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Good marketing doesn’t always mean getting people to like you, argues MeetTheBoss TV’s Ben Thompson.
Sometimes, taking a polarising stance can work just as well.
Customer attention spans are shrinking. Research indicates that consumers are exposed to around 5000 marketing messages each day, and getting your brand noticed is increasingly challenging.
But getting noticed doesn’t necessarily mean people have to like you.
Take Marmite, for example: you either love it or hate it, as the slogan goes. There’s no sitting on the fence with something as distinctive tasting as Marmite. It elicits strong feelings, good and bad. People are passionate about it, and Marmite embraces this polarity as part of its brand identity. I can’t stand the stuff, but I do enjoy the banter over its dubious merits with my Marmite-loving friends.
Apathy, on the other hand, is like marketing kryptonite. How can people get excited about something they don’t care about? At least if people are engaged enough to tell the world what they don’t like about your product, service or company, they’re interacting with your brand and providing you with the opportunity to change their minds, or to tell your side of the story, or even to allow other advocates to leap to your defence. If nothing else, it gets people talking.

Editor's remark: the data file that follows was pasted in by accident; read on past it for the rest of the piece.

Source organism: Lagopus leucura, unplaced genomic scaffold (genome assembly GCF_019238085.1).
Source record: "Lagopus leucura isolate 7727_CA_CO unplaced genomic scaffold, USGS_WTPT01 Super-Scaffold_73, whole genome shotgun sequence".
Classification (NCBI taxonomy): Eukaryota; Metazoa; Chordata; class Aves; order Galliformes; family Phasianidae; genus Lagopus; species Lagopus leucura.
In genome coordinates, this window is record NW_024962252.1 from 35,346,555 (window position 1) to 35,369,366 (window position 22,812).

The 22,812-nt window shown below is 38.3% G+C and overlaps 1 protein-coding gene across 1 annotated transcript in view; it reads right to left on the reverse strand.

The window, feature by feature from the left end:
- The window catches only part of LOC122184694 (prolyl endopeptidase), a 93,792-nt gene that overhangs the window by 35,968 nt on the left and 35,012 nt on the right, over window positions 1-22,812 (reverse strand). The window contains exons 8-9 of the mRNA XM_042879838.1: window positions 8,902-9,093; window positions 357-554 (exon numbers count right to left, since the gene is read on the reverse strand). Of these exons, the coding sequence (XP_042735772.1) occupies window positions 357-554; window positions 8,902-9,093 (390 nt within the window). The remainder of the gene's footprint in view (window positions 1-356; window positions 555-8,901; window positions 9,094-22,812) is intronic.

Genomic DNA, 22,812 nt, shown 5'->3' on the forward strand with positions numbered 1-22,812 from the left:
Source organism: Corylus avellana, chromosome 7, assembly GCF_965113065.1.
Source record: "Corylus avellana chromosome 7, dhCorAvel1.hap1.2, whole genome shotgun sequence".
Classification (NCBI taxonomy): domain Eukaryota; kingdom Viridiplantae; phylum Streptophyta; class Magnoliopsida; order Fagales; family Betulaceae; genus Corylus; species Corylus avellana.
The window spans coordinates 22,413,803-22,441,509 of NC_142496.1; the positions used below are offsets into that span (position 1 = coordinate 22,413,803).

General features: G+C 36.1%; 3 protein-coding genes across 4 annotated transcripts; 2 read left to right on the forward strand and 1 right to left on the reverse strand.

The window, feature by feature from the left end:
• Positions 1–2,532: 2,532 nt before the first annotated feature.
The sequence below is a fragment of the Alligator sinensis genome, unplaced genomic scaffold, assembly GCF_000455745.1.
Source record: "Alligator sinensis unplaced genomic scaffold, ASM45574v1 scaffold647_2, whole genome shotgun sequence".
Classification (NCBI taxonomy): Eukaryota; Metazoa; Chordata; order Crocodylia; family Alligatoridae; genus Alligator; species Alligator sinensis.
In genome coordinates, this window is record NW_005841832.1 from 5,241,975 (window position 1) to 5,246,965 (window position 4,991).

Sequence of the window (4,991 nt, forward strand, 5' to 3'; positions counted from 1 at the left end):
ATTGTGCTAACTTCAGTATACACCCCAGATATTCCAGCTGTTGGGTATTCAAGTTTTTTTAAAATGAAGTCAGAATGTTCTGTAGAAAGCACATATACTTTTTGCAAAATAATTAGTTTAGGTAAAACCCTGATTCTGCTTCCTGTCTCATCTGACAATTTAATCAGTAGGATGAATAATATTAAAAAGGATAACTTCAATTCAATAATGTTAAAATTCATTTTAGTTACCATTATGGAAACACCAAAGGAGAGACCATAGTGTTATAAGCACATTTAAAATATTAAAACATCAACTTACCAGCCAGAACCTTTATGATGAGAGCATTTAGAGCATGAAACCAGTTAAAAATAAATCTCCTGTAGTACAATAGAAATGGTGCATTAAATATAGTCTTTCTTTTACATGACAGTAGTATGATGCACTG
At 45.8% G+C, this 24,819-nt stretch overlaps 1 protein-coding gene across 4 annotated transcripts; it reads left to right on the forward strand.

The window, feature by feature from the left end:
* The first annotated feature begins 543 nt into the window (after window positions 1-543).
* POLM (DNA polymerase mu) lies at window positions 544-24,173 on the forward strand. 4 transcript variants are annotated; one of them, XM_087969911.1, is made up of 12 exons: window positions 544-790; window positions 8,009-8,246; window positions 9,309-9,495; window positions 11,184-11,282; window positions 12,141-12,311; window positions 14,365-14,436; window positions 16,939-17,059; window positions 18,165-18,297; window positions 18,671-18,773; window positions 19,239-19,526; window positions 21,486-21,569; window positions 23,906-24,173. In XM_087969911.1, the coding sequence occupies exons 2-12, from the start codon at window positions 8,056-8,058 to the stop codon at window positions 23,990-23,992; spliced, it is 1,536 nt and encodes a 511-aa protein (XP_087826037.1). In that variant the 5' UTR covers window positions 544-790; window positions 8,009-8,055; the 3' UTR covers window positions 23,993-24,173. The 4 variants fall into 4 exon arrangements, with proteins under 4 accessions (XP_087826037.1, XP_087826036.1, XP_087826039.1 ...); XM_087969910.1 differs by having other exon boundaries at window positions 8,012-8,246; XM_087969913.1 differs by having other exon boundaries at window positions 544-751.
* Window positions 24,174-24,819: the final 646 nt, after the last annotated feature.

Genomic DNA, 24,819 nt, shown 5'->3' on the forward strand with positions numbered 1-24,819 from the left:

Taking a ‘love it or hate it’ stance also invites new consumers to try out your offering for themselves, to see what all the fuss is about, and to form their own opinion.
What Marmite has done brilliantly is to recognise that by channelling that polarity between haters and fans and playing upon the conflict, it actually gets closer to engaging everyone in conversations about its brand – more so than it ever would by attempting to appeal to everybody equally.
At a recent event, Randi Zuckerberg (sister of Mark, and former Facebook CMO) told attendees that “Haters are only an inch away from loving you. The challenge lies in harnessing their passion.” And it’s a fair point. Love. Hate. They’re flipsides of the same coin; it’s all about passion.
So is there an opportunity to take a more Marmite approach to marketing in your business?
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